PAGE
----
From the Archives: Give Us Money! Please! Now!

Do you get the same phone calls I do? As a nerd, I’ve attended several different colleges. And my phone sometimes rings with a call from an earnest undergrad working the alumni phones at Northwestern or Wash U or Madison, asking me to please consider a donation—”even a small one!” As a teacher and a historian, I always tell them I’ve got nuthin. As I worked on my new book about evangelical higher education, though, I couldn’t help but notice the connections between ALL schools when it comes to pleading for alumni cash.

One of the central themes of the new book is that evangelical colleges have sometimes bucked trends in secular/mainstream/pluralist higher ed. At other times these evangelical institutions have been subject to the same forces that shape all schools. Like all institutions, evangelical colleges have always needed money. Like all universities and colleges, evangelical schools have tried to tap their alumni for funds. In some cases, though, evangelical schools threw in a culture-war twist.

During the twentieth century, funding patterns changed for higher ed. Big research schools started getting more and more money from big research institutions such as the National Institutes of Health and the Department of Defense. However, as historian Roger Geiger pointed out, that sort of big-grant research money tended to go to the same schools over and over. For example, during the 1920s, new Rockefeller funds poured twelve million research dollars into universities. Back then, though, only six schools—Caltech, Princeton, Chicago, Cornell, Stanford, and Harvard—received more than three-quarters of that money.Gordon 1944 ad for donations in Watchman Examiner

Other colleges—evangelical or not—scrambled to find money elsewhere. For most small schools, tuition dollars continued to represent the biggest single source of revenue. Tuition funding is risky, though. In any given year, it can go down drastically and suddenly if enrollment lags. Just ask Sweet Briar.

In response, most colleges—including evangelical ones—scrambled to build donor networks to collect reliable donations. Over the course of the twentieth century, these administrative departments grew larger, more professional, and far more influential.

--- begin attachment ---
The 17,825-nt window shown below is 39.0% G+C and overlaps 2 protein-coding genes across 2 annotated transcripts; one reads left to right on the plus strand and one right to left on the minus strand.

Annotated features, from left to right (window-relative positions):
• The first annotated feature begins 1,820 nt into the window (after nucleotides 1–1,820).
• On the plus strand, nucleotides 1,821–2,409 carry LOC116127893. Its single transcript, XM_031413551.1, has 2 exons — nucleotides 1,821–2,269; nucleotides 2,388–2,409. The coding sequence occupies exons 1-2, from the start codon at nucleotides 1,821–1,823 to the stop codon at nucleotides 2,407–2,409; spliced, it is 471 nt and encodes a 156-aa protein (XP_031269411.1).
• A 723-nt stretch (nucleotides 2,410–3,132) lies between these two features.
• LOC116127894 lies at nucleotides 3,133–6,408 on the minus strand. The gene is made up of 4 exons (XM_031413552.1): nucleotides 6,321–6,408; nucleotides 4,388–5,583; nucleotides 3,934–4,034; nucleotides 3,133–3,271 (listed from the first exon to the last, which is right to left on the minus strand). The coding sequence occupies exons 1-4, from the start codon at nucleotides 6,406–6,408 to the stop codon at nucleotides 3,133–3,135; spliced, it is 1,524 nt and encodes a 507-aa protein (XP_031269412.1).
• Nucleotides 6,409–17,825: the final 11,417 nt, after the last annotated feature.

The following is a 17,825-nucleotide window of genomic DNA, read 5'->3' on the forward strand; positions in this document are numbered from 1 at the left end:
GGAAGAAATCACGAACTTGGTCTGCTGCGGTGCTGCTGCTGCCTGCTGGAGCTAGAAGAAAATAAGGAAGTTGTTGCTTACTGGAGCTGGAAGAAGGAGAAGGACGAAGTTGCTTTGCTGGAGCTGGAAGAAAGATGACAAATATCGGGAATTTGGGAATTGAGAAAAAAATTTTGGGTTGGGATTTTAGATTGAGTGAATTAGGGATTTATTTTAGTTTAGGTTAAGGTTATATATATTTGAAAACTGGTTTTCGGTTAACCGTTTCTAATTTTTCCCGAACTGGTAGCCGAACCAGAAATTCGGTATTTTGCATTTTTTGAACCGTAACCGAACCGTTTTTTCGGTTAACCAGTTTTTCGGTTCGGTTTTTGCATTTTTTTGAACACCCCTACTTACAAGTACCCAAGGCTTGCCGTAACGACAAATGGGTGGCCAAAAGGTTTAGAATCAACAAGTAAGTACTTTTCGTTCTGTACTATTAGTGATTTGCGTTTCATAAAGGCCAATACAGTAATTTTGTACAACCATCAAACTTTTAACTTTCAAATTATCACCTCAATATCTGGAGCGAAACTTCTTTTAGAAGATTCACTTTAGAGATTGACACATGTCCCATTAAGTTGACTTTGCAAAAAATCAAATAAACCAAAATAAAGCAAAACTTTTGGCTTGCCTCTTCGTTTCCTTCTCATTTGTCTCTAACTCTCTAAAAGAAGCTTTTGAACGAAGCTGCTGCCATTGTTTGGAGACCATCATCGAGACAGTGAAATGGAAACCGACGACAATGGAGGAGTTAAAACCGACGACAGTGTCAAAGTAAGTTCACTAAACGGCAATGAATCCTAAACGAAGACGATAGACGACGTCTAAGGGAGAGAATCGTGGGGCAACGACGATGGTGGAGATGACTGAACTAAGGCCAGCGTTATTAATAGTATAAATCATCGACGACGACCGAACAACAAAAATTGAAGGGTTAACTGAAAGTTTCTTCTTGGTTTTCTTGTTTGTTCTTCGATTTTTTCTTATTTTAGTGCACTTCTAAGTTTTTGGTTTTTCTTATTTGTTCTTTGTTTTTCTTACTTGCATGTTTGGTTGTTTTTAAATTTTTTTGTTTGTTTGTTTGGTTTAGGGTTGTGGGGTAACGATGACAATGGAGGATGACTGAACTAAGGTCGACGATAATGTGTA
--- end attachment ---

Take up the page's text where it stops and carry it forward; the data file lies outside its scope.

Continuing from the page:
Most evangelical colleges participated in this trend enthusiastically. Sometimes, though, evangelical schools did it in a unique way: They harped on the unique culture-war features of their institutions. Gordon College, for example, tried to appeal to evangelicals in general to support their work. In the 1940s, for instance, they advertised their school as a vital evangelical institution. “Consecrated young men and women,” they pleaded, “called of God to Christian leadership” needed Gordon, and Gordon needed money.

At the same time, Gordon experimented clumsily and amateurishly with directed appeals to alumni. One plea for library funds didn’t make any mention of evangelical values. It simply begged alumni to donate. (It’s not clear exactly what year this appeal went out, but it is located in a box of materials from before 1944.)plea to alumnus funds for library cartoon

As the century progressed, many evangelical schools continued both strains of fund-raising appeal. They asked alumni for money, like all schools. But they also asked evangelical culture-warriors to support their work. At Biola, for example, the alumni office sent out a personal appeal in 1970. Here’s what they told alums:

Headlines in the 60’s were frightening.  Hippies and Heart-transplants; Racism and Demonstrations; Assassins and Murderers; Mini-skirts and moon landings.  We read much about power, most of it explosive: flower-power, black-power, atomic power, student power.  The decade was full of change, violence, war, noise and new things.

Power—‘all power’—the explosive power of the Word of God created headlines at BIOLA in the 60’s. Student Population Explodes; Classrooms Crowded Out; Thousands Accept Christ in Orient; 1708 Grads Take Message to Frustrated World.

God used investments like yours to make things happen at BIOLA in the 60’s.

Biola, like a lot of evangelical colleges, sold itself in the 1970s as the healthy conservative anti-college, the stalwart Christian school that not only resisted pernicious trends in mainstream higher ed, but also created a powerful form of counter-counter-cultural higher education.

By the end of the century, evangelical colleges and universities—just like almost all institutions of higher education—had organized bureaucracies to solicit donations from alumni. My guess is that they have continued to emphasize both the distinctive elements of their evangelical promise as well as the mundane institutional needs they face.

I’ll go out on a limb this morning: I bet those of you who attended evangelical colleges get the same kinds of alumni appeals I get from my secular alma maters. But I also bet that your letters sometimes talk about particular evangelical values. They probably sometimes talk about boring financial needs such as a new library, and they probably sometimes emphasize the dire need for Christian values and leadership in these dark times. But they ALWAYS ask for money.

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1 Comment

  1. Nothing is certain except for death, taxes, and being dunned for donations.

    Reply

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